Plano — In a nondescript warehouse on Plano Parkway, forklifts and drum fans dot a landscape otherwise populated by 30-feet-high shelves, tables and boxes filled with DVDs and Blu-rays. Workers, spread out at tables throughout thousands of square feet, box the discs, preparing for shipments to Wal-Mart, Best Buy and other big box stores nationwide.
You suspect that this is what any moderately sized distributor of movies featuring box office stars looks like, perhaps in warehouses around the country, and not necessarily on the West or East coast. Except the above-the-title stars on these films include Donnie Yen, Li Bingbing, Kim Mu-Yeol and other big names from the cinema of China, Hong Kong, Taiwan, Korea, Japan and Southeast Asian countries. While not exactly household names in America, there’s nonetheless a large market for them here.
That’s where Well Go USA/Entertainment, one of the country’s largest distributors of East and Southeast Asian film—in terms of the number of films released—comes in. These are mostly action films, but also dramas, comedies and horror flicks, that ship to retailers around the country, as well as to Video on Demand services such as Netflix, Hulu and Amazon. (The notable Asian cinematic realms not handled by Well Go are South Asian/Bollywood and Japanese anime—the latter of which also has a large, local distributor in Flower Mound-based Funimation, which hires a lot of local actors for voiceover work.)
And Well Go is right here in Plano.
“There’s something great about being away from the [West Coast] industry, it’s nice to have a separation,” says Doris Pfardrescher, President and CEO of Well Go and daughter of founder Annie Walker, who started in entertainment distribution in Taiwan. “It’s great to have a life here, with the family and kids; we can grow up with a ‘normal’ life.”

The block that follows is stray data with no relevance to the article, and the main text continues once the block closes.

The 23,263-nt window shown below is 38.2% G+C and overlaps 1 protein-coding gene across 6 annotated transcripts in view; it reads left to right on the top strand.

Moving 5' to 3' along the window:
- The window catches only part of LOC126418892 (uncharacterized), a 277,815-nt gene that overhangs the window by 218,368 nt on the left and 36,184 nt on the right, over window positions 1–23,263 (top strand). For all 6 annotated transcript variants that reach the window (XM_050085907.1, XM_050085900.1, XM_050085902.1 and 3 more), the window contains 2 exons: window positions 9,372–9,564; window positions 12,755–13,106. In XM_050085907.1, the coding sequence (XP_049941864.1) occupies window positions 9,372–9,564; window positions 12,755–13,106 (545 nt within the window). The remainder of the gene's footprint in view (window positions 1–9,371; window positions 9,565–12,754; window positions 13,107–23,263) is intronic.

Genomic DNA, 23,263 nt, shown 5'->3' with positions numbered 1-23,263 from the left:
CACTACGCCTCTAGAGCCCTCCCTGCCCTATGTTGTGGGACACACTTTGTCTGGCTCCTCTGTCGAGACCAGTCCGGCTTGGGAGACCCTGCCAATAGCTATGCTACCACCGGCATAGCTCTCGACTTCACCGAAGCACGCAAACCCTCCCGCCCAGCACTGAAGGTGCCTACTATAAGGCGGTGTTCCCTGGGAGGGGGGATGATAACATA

Also, notes Doris’ brother Dennis Walker, CFO/COO of Well Go: “We’ve been able to grow at the rate we want to grow at.”
Dennis and Doris followed in their mother’s entrepreneurial footsteps. In fact, Well Go is a family business: Dennis’ wife Chrissy Walker is Director of Marketing and Doris’ husband Jason is Senior Vice President of Digital and Theatrical Distribution. The company employs about 35 full-time employees including the warehouse staff.
A number of recent and upcoming releases can be seen at the 14th Annual Asian Film Festival of Dallas, which runs through July 23 at the Angelika Film Center, Dallas. To boot, Well Go could have an Oscar nominee on its hands next year, as the acclaimed film The Assassin, which recently won a Best Director prize at Cannes Film Festival for Taiwanese director Hou Hsiao-hsien, gains international attention. (It will be released in China on July 31, and in America this fall—and will likely be Taiwan’s entry in the Best Foreign Language Film category at the 2016 Academy Awards; see trailer below.)
That would be a small victory for a company that, over the past 10 years, has grown from earnings in the low millions to eight figures.
MOTHER KNOWS BEST
Annie was born into a cinematic family in Nanjing, China. Her father was award-winning cinematographer Ho-Hsi Chi, and her brother actor Xiang Yuen Pong. The family moved to Taiwan just before the Chinese Revolution of 1949. Because of the film connections, there were always celebrities hanging out at the house, but Annie had no interest in the film world.
“Dad wanted me to be an actress,” Ann says. “But I was so shy, there was no way. ...But now I’m the only one left in the industry.”
She met her husband, Charles Walker, an American Navy officer, when he was stationed in Taiwan. Because of his job, the family moved around the world, living in Morocco, Spain, Hawaii and several cities in the continental U.S. Ann had worked for Fendi Timepieces in Taiwan, and was transferred to North Texas in the 1990s.
While in Taiwan, her brother asked her to help with distributing a line of karaoke on VHS and LaserDisc. She learned how to license content for several countries in Southeast Asia, including Malaysia, Singapore and Indonesia. When one of those companies they licensed to went under, Ann and Doris learned how to do it themselves, moving from manufacturing to sales.
When the family moved to Texas, they kept the business going. The name Well Go comes from the Chinese hui guo; it was a logo of a turnspit dog with a microphone.
In the 2000s, Well Go grew exponentially by distributing instructional golf DVDs, hip-hop dance videos, filmed productions of spectacles like Riverdance, and children’s programming. Then they were asked to produce and distribute a martial arts video called Combatant.